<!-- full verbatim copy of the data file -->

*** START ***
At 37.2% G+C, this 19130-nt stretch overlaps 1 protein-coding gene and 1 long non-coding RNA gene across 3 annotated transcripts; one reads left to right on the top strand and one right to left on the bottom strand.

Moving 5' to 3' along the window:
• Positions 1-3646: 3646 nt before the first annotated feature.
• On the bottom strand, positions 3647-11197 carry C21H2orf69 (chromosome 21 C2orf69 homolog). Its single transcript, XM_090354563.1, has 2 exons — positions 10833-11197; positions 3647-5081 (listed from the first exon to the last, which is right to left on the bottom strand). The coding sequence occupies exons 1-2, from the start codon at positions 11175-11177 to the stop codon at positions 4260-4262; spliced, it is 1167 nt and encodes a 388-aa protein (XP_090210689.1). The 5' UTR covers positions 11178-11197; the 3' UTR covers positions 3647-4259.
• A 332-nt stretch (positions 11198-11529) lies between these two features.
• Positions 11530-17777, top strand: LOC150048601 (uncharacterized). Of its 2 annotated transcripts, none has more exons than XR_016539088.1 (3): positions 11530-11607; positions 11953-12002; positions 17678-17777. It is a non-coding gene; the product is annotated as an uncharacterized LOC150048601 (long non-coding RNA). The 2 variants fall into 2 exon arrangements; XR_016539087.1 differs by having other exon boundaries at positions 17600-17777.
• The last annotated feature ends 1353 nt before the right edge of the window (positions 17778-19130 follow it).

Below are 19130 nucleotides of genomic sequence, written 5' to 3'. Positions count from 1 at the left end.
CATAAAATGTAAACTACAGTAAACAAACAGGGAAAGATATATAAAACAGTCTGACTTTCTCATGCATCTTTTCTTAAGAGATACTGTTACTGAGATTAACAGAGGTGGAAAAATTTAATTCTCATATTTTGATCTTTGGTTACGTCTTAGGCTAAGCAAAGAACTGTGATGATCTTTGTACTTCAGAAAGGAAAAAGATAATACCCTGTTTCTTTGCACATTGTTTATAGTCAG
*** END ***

At 37.2% G+C, this 19130-nt stretch overlaps 1 protein-coding gene and 1 long non-coding RNA gene across 3 annotated transcripts; one reads left to right on the top strand and one right to left on the bottom strand.

Moving 5' to 3' along the window:
• Positions 1-3646: 3646 nt before the first annotated feature.
• On the bottom strand, positions 3647-11197 carry C21H2orf69 (chromosome 21 C2orf69 homolog). Its single transcript, XM_090354563.1, has 2 exons — positions 10833-11197; positions 3647-5081 (listed from the first exon to the last, which is right to left on the bottom strand). The coding sequence occupies exons 1-2, from the start codon at positions 11175-11177 to the stop codon at positions 4260-4262; spliced, it is 1167 nt and encodes a 388-aa protein (XP_090210689.1). The 5' UTR covers positions 11178-11197; the 3' UTR covers positions 3647-4259.
• A 332-nt stretch (positions 11198-11529) lies between these two features.
• Positions 11530-17777, top strand: LOC150048601 (uncharacterized). Of its 2 annotated transcripts, none has more exons than XR_016539088.1 (3): positions 11530-11607; positions 11953-12002; positions 17678-17777. It is a non-coding gene; the product is annotated as an uncharacterized LOC150048601 (long non-coding RNA). The 2 variants fall into 2 exon arrangements; XR_016539087.1 differs by having other exon boundaries at positions 17600-17777.
• The last annotated feature ends 1353 nt before the right edge of the window (positions 17778-19130 follow it).

Below are 19130 nucleotides of genomic sequence, written 5' to 3'. Positions count from 1 at the left end.
CATAAAATGTAAACTACAGTAAACAAACAGGGAAAGATATATAAAACAGTCTGACTTTCTCATGCATCTTTTCTTAAGAGATACTGTTACTGAGATTAACAGAGGTGGAAAAATTTAATTCTCATATTTTGATCTTTGGTTACGTCTTAGGCTAAGCAAAGAACTGTGATGATCTTTGTACTTCAGAAAGGAAAAAGATAATACCCTGTTTCTTTGCACATTGTTTATAGTCAG